Quality of life score in each treatment arm using the EQ-5D questionnaire
Minimum age: 19 Years.
Maximum age: 84 Years.
Inclusion Criteria - Patients must meet all of the following criteria:
- > 18 and < 85 years of age
- ICD implanted for primary prophylaxis against sudden cardiac death or ICD implanted
for secondary prophylaxis against spontaneous or inducible sustained VT without any
- CAD with prior MI
- ICD or ECG documentation of ventricular arrhythmia responsible for appropriate ICD
therapy [ATP & shocks].
Exclusion Criteria - Patients should not have any of the following criteria:
- Contraindication or allergy to contrast media, routine procedural medications or
- Contraindication to an interventional procedure
- Current or previous (within 3 months) amiodarone therapy
- Atrial Fibrillation requiring antiarrhythmic drug therapy
- Contraindication to amiodarone therapy
- New York Heart Association (NYHA) functional class IV
- Myocardial infarction within the past 60 days
- Stroke within the past 90 days
- Unstable angina
- Hypertrophic cardiomyopathy, Non-ischemic dilated cardiomyopathy, Arrhythmogenic
Right Ventricular Dysplasia, Brugada Syndrome, Catecholamine sensitive polymorphic VT
or long QT syndrome
- Patients with active ischemia that are eligible for revascularization
- Life expectancy less than 6 months
- Incessant or multiple episodes of VT requiring immediate therapy with medications or
- Untreated hypothyroidism or hyperthyroidism. Patients who are euthyroid on thyroid
hormone replacement therapy are acceptable.
- Current enrollment in another investigational drug or device study.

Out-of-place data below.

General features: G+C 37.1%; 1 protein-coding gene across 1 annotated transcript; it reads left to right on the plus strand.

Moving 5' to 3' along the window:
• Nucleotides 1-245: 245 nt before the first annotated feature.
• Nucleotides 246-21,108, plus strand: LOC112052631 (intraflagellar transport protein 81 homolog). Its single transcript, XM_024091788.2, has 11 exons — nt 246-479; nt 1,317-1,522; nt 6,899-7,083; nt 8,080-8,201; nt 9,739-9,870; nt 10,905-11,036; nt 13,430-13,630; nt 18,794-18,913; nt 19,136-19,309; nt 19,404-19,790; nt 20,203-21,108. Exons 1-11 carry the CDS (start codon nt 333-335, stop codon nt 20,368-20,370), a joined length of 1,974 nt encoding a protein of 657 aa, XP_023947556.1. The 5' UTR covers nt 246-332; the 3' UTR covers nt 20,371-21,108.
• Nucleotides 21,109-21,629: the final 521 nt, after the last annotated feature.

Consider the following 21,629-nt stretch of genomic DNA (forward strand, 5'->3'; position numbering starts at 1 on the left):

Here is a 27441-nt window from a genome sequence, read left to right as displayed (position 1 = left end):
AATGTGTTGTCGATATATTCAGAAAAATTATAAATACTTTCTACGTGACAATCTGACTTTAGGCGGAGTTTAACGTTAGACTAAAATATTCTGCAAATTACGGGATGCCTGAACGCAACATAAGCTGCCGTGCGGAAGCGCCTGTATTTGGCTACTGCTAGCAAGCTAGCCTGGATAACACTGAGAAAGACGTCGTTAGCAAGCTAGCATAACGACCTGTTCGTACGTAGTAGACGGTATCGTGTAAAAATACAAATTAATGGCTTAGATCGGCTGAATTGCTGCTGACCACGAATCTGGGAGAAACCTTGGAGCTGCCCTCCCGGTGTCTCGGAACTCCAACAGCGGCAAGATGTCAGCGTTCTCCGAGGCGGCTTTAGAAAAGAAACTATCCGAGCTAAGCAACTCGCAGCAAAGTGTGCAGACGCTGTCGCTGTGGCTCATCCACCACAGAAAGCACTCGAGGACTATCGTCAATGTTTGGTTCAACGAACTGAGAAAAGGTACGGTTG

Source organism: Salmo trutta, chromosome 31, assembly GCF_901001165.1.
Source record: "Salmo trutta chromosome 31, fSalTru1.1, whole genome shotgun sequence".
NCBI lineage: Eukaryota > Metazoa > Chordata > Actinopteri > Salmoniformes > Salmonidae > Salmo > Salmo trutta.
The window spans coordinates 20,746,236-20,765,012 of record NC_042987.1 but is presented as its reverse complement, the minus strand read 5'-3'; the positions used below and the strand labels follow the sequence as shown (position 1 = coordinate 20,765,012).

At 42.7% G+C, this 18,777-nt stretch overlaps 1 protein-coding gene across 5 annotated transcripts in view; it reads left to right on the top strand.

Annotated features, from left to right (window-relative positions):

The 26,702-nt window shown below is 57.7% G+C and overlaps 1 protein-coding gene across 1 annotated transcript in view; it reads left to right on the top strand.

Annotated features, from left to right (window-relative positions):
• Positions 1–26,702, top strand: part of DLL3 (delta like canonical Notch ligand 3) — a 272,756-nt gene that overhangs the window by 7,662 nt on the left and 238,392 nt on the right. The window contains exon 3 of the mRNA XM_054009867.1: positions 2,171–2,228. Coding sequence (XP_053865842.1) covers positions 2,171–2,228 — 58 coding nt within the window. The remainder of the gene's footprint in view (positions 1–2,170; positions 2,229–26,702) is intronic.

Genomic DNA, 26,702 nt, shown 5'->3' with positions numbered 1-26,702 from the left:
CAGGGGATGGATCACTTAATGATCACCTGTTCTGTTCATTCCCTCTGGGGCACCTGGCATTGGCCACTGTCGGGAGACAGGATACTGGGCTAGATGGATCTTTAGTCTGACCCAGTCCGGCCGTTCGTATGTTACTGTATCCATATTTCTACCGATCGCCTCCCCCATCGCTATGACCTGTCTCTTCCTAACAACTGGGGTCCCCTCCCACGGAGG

- Presence of any other condition that the investigator feels would be problematic or
would restrict or limit the participation of the patient for the entire study period.
- Absolute contra-indication to the use of heparin and or warfarin.
- Documented intra-atrial thrombus, ventricular thrombus (< 6 months after detection of
thrombus), tumor, or another abnormality which precludes catheter introduction.
- Females of childbearing potential who are not practicing protocol acceptable method
of birth control.
Locations and Contacts
Institut Universitaire de Cardiologie et Pneumologie de Québec, Quebec G1V 4G5, Canada
Beijng Fuwai Heart Hospital, Beijing 100037, China
Northwestern University, Chicago, Illinois 60611, United States
Mayo Clinic, Rochester, Minnesota 55905, United States
Hamilton Health Sciences, Hamilton, Ontario L8L 2X2, Canada
Southlake Regional Health Centre, Newmarket, Ontario L3Y 2P9, Canada
University of Ottawa Heart Institute, Ottawa, Ontario K1Y 4W7, Canada
Hospital of the University of Pennsylvania, Philadelphia, Pennsylvania 19104, United States
McGill University Health Center, Montreal, Quebec H3G 1A4, Canada
Texas Cardiac Arrhythmia Research Foundation, Austin, Texas 78705, United States
University of Virginia Health System, Charlottesville, Virginia 22908, United States
Population Health Research Institute
Starting date: August 2010
Last updated: August 4, 2011